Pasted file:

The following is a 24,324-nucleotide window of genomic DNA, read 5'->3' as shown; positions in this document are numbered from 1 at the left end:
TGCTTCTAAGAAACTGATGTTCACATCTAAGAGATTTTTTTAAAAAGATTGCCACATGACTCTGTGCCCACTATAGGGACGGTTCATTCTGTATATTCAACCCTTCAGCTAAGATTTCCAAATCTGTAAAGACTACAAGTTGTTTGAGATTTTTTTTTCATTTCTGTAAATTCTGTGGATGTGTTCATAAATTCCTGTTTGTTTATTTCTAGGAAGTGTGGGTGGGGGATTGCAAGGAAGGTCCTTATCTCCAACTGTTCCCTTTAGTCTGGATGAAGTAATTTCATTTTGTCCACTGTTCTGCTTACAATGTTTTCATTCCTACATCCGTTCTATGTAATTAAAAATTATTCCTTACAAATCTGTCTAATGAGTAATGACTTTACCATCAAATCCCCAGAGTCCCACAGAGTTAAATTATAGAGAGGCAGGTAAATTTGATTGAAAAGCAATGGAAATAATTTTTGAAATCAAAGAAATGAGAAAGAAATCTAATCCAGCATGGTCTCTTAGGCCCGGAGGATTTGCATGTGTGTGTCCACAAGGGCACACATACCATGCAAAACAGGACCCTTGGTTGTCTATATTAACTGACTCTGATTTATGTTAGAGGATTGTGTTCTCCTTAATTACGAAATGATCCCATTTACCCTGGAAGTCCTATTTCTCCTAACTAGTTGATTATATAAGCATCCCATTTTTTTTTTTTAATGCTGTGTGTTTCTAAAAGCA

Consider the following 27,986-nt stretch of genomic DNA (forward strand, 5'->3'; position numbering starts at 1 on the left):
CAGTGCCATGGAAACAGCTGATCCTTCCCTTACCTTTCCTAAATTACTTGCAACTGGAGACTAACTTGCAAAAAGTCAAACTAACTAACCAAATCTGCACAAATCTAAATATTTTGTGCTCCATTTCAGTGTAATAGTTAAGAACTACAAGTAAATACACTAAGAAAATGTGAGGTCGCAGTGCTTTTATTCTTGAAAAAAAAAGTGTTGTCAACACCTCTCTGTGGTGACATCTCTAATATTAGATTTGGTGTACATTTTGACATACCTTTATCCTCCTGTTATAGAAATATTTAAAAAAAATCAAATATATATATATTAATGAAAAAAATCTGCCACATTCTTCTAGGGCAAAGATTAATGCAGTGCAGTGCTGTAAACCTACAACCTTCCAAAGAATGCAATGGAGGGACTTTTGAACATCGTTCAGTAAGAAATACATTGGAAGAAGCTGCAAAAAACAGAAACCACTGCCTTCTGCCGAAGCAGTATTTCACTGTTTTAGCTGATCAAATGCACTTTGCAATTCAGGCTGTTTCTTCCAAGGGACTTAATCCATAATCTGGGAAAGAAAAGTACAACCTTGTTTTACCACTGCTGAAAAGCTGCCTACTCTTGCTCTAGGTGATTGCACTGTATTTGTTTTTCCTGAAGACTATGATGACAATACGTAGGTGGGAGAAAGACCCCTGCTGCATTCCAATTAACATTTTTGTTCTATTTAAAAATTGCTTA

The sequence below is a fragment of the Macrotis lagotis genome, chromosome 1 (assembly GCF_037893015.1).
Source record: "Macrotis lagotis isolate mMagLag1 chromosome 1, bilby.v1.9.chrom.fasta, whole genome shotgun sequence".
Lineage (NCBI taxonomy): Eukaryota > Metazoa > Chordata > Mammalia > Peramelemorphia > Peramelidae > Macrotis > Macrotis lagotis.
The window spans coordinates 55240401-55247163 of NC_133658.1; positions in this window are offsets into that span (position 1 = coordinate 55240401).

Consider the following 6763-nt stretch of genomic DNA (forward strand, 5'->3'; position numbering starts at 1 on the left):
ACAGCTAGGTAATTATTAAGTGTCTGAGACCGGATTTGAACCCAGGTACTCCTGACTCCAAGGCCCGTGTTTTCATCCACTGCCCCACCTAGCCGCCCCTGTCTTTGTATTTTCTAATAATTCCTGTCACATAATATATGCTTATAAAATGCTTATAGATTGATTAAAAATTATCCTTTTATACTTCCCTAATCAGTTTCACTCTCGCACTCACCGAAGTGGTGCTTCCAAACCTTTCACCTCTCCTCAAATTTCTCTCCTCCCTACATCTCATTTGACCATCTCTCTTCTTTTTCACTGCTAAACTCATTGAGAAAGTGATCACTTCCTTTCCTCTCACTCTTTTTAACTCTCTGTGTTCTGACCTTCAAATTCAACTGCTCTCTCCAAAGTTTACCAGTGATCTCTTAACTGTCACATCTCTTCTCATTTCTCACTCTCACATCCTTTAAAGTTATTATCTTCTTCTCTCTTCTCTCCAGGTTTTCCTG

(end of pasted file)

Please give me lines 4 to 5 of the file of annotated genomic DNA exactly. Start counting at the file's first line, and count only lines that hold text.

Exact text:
CAGTGCCATGGAAACAGCTGATCCTTCCCTTACCTTTCCTAAATTACTTGCAACTGGAGACTAACTTGCAAAAAGTCAAACTAACTAACCAAATCTGCACAAATCTAAATATTTTGTGCTCCATTTCAGTGTAATAGTTAAGAACTACAAGTAAATACACTAAGAAAATGTGAGGTCGCAGTGCTTTTATTCTTGAAAAAAAAAGTGTTGTCAACACCTCTCTGTGGTGACATCTCTAATATTAGATTTGGTGTACATTTTGACATACCTTTATCCTCCTGTTATAGAAATATTTAAAAAAAATCAAATATATATATATTAATGAAAAAAATCTGCCACATTCTTCTAGGGCAAAGATTAATGCAGTGCAGTGCTGTAAACCTACAACCTTCCAAAGAATGCAATGGAGGGACTTTTGAACATCGTTCAGTAAGAAATACATTGGAAGAAGCTGCAAAAAACAGAAACCACTGCCTTCTGCCGAAGCAGTATTTCACTGTTTTAGCTGATCAAATGCACTTTGCAATTCAGGCTGTTTCTTCCAAGGGACTTAATCCATAATCTGGGAAAGAAAAGTACAACCTTGTTTTACCACTGCTGAAAAGCTGCCTACTCTTGCTCTAGGTGATTGCACTGTATTTGTTTTTCCTGAAGACTATGATGACAATACGTAGGTGGGAGAAAGACCCCTGCTGCATTCCAATTAACATTTTTGTTCTATTTAAAAATTGCTTA

The sequence below is a fragment of the Macrotis lagotis genome, chromosome 1 (assembly GCF_037893015.1).